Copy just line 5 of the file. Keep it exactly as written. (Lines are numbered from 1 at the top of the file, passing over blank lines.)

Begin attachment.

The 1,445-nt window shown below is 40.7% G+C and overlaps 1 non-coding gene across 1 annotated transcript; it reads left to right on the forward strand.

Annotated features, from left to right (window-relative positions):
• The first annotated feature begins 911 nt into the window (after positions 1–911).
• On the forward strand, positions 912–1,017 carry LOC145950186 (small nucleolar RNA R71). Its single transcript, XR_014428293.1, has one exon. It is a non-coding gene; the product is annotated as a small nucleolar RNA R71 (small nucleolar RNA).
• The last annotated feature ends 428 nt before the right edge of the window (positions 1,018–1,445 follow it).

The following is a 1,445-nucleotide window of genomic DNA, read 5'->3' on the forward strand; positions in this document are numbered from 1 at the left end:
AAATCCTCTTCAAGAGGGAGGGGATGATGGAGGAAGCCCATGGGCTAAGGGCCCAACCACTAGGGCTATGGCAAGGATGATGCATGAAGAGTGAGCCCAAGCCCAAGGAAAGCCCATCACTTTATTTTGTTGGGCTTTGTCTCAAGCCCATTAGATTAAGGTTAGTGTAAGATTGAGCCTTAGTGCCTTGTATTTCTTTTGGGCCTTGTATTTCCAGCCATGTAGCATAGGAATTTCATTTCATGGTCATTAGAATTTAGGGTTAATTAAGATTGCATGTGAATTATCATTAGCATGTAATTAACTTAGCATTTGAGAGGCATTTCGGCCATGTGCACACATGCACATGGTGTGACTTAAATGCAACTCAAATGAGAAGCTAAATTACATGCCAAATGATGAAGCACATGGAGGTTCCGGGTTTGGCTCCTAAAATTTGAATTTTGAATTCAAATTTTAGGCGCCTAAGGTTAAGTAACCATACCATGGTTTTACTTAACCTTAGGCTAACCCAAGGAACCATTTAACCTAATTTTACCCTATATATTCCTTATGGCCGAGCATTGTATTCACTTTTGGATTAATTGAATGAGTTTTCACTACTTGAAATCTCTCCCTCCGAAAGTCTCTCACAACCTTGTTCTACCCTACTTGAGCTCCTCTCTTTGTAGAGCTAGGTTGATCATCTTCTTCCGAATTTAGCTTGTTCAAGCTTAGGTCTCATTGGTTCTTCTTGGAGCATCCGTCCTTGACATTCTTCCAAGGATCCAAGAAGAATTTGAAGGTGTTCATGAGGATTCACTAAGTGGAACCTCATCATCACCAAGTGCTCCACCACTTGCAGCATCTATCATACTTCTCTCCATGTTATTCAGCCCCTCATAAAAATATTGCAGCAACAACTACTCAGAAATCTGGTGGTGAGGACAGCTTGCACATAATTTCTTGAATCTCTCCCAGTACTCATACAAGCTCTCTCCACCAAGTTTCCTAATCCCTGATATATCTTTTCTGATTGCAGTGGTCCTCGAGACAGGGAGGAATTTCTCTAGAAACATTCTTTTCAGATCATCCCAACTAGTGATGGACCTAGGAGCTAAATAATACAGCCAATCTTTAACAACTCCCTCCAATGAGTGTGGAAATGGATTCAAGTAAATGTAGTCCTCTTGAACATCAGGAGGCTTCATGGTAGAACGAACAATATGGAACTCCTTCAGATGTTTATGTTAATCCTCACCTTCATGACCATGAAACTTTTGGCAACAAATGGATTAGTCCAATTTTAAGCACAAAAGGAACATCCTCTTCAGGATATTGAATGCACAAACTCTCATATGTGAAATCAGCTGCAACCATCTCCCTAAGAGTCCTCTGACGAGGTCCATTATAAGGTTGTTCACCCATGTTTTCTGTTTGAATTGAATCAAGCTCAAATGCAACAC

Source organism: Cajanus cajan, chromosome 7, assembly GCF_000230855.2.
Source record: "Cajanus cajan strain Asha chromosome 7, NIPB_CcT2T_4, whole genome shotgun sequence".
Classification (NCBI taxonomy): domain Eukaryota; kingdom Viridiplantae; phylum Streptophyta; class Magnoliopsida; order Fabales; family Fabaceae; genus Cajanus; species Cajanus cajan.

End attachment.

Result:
• The last annotated feature ends 428 nt before the right edge of the window (positions 1,018–1,445 follow it).